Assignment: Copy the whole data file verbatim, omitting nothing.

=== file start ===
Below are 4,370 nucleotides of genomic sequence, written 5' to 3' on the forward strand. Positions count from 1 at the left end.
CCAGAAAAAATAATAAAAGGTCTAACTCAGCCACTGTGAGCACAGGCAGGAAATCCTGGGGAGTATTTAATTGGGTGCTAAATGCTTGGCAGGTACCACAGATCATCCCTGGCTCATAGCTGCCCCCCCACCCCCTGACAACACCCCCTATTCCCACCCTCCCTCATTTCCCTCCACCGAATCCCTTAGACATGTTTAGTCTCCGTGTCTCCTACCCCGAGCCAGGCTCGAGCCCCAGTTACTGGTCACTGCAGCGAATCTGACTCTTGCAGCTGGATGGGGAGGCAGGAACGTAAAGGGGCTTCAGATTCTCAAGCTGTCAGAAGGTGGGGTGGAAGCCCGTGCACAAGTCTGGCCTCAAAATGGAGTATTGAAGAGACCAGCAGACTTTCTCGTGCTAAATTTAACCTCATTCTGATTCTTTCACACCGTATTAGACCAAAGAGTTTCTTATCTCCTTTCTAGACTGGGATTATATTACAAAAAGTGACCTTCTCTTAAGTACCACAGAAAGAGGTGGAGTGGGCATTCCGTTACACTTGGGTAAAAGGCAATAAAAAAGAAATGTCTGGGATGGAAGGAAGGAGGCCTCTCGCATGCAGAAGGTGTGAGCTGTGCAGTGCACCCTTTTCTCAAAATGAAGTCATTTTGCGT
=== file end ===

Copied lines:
Below are 4,370 nucleotides of genomic sequence, written 5' to 3' on the forward strand. Positions count from 1 at the left end.
CCAGAAAAAATAATAAAAGGTCTAACTCAGCCACTGTGAGCACAGGCAGGAAATCCTGGGGAGTATTTAATTGGGTGCTAAATGCTTGGCAGGTACCACAGATCATCCCTGGCTCATAGCTGCCCCCCCACCCCCTGACAACACCCCCTATTCCCACCCTCCCTCATTTCCCTCCACCGAATCCCTTAGACATGTTTAGTCTCCGTGTCTCCTACCCCGAGCCAGGCTCGAGCCCCAGTTACTGGTCACTGCAGCGAATCTGACTCTTGCAGCTGGATGGGGAGGCAGGAACGTAAAGGGGCTTCAGATTCTCAAGCTGTCAGAAGGTGGGGTGGAAGCCCGTGCACAAGTCTGGCCTCAAAATGGAGTATTGAAGAGACCAGCAGACTTTCTCGTGCTAAATTTAACCTCATTCTGATTCTTTCACACCGTATTAGACCAAAGAGTTTCTTATCTCCTTTCTAGACTGGGATTATATTACAAAAAGTGACCTTCTCTTAAGTACCACAGAAAGAGGTGGAGTGGGCATTCCGTTACACTTGGGTAAAAGGCAATAAAAAAGAAATGTCTGGGATGGAAGGAAGGAGGCCTCTCGCATGCAGAAGGTGTGAGCTGTGCAGTGCACCCTTTTCTCAAAATGAAGTCATTTTGCGT